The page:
Giving children quality custody, upkeep and access after divorce
As divorce rate continues to rise, little attention is paid to the children, who are perhaps the most affected, as they are usually caught in-between parting parents. When the children are still at an impressionable age, the whole process can really be traumatic. So, how can children from broken homes be helped, so that they are still able to find fulfilment in life, without carrying the scars associated with children from broken homes?
Professor of sociology, University of Lagos, Mrs. Chinyere Nnorom said children whose parents have divorced suffer a lot of sociological disturbances, one of which is improper upbringing.
She said: “Naturally, both parents have roles to play in a child’s upbringing. So, absence of one of them during childhood might lead to improper nurturing, which in turn might affect society. The children from such homes will constitute a nuisance to society, due to lack of inappropriate behaviours.
“The responsibility of imparting societal norms and values is left largely in the hands of the family, specifically parents. So, when one of the parents is absent, inculcating the right attitude and behaviour in the children will be burdensome on one parent. The problems of juvenile delinquency, street urchins and touting are mostly as a result of absence of parental control.”
Nnorom explained that despite this, children from broken homes can still turn out good in life through the intervention of government and well-meaning individuals by rehabilitating and empowering them with skills that will keep them out of the streets.
“Nigerians, who are better endowed in terms of financial resources, can help by establishing skills acquisition centres, where such children can be empowered or better still, offer them scholarships to further their education,” she said. “With the trending of entrepreneurial skills acquisition, funded by government and well-meaning philanthropists, many can be saved from becoming street children with its attendant problems.”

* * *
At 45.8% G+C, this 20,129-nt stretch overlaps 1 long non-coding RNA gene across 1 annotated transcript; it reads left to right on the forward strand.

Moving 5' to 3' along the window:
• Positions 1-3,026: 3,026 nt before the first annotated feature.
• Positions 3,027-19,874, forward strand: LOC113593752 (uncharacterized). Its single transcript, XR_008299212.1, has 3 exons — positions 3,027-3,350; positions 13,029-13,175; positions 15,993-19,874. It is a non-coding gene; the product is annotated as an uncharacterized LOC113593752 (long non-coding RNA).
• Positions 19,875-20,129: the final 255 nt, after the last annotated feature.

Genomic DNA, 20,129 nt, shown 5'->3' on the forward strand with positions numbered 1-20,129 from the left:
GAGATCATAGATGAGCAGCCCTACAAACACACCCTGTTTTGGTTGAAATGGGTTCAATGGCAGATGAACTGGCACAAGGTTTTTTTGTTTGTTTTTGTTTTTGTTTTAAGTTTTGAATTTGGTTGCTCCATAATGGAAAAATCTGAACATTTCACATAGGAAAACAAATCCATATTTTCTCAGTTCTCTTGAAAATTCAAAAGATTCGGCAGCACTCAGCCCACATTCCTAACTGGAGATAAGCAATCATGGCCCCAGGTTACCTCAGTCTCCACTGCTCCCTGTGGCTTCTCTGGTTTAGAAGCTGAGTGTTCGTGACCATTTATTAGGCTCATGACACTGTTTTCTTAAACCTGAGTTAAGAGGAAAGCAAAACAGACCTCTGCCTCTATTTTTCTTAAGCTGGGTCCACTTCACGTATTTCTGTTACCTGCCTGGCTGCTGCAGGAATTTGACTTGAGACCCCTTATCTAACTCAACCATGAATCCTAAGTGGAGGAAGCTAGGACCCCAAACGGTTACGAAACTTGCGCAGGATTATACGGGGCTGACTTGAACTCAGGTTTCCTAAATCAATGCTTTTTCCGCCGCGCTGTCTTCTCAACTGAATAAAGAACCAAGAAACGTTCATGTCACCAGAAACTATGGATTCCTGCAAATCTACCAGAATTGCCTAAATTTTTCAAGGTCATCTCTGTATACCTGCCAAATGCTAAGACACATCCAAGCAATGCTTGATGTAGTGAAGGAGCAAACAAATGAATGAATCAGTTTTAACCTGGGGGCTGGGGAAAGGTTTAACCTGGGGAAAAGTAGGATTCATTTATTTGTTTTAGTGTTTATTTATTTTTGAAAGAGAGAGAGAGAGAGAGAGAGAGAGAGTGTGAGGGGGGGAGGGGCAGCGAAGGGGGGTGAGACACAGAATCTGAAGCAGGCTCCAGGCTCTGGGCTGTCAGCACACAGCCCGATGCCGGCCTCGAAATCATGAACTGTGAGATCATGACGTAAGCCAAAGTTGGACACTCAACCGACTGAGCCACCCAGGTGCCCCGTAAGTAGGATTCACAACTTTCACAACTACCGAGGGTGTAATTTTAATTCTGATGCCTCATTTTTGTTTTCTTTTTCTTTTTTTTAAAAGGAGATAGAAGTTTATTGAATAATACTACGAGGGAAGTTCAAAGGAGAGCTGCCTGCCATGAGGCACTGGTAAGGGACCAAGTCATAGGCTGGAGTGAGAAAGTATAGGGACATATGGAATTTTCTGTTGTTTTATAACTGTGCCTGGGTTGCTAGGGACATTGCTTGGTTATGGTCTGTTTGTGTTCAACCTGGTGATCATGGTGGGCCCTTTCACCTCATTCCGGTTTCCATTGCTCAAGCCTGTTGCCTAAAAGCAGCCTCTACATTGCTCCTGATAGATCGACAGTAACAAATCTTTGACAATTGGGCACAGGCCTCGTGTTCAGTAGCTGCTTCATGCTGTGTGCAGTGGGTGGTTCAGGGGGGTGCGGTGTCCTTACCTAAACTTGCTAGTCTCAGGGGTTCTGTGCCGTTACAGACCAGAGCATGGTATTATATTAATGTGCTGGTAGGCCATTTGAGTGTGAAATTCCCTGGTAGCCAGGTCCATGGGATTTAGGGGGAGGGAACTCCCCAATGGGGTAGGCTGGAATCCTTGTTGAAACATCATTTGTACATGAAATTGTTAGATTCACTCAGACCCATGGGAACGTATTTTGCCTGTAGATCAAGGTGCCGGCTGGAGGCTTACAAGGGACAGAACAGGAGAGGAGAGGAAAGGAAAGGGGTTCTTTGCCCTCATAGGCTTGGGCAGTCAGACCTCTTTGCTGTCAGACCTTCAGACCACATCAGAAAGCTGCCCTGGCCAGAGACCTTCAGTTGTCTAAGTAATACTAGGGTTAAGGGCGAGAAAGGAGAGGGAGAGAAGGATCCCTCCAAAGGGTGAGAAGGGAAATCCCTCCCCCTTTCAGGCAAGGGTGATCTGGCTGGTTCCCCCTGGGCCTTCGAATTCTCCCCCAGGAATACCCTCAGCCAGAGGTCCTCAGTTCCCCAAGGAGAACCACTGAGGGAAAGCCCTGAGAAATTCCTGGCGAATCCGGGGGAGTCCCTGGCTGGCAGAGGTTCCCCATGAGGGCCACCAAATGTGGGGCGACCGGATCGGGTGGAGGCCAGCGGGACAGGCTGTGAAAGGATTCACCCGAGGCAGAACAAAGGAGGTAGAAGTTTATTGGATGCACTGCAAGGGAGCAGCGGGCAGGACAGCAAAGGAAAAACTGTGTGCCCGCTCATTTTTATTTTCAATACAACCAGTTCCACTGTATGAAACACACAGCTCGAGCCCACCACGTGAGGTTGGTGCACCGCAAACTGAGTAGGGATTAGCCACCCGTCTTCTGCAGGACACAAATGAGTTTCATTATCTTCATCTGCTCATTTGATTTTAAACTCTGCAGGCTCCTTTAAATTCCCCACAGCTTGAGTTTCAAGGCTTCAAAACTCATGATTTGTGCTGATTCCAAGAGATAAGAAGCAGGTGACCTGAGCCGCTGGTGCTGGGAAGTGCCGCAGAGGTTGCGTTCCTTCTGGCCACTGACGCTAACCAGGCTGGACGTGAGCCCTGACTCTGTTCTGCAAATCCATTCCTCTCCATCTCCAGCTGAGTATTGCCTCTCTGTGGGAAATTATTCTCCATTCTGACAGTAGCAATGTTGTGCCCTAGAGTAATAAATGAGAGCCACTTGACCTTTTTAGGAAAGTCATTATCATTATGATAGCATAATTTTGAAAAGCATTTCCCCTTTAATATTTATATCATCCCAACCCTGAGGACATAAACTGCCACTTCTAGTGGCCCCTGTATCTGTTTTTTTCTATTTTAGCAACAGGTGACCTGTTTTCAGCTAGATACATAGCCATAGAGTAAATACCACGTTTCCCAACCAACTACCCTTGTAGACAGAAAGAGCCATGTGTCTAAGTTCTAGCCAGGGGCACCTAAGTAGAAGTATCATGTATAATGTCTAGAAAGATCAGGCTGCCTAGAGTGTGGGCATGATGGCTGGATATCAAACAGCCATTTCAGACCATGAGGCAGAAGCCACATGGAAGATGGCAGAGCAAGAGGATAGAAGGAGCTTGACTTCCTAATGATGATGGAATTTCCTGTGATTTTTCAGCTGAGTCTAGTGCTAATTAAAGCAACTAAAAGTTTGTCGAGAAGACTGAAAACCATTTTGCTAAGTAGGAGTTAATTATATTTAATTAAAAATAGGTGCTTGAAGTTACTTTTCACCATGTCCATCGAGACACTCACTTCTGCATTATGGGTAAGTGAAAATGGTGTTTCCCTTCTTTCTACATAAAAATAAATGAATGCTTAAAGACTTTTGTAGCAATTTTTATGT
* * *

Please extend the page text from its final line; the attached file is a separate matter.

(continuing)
She, however, said it is better to tackle the root cause of the issue, so that people and society are spared a lot of distress and pain arising from marital woes.
“For a starter, parents should stop influencing their children’s choice of life partners,” she explained. “This is because when children are forced to marry partners that are not their choice, every little misunderstanding is escalated to the level of threatening divorce.
“However, if children make their own choices, they are likely to tolerate their partners’ excesses. They would have been at home with some of these attitudes before accepting to form a union. By so doing, the society would be saved from the incessant broken homes characteristic of the present times.”
She also noted that even children from homes that are intact can still pose problems to society, if not well brought up.
She said: “Parents can raise responsible, stable children by getting involved with the day-to-day upbringing/training of their children from infancy to adolescence. During this period, the character and values instilled in the child endures longer and helps to form his/her behaviour later in life.
“When a child is given the right direction from childhood, the child will toe the path and behave in the way expected of him/her. Again, parents should serve as role models by behaving in the manner they expect of the children. However, children also have a role to play in the creation of a happy, stable and peaceful home. They can do this by being obedient and listening to their parents’ advice. And if parents succeed in raising their children in a happy, peaceful home, they are likely to imitate this in their own homes, when they get married.”
Similarly, Dr. Passy Amaraegbu, a Clinical Psychologist, said divorce generally has negative impact on the children.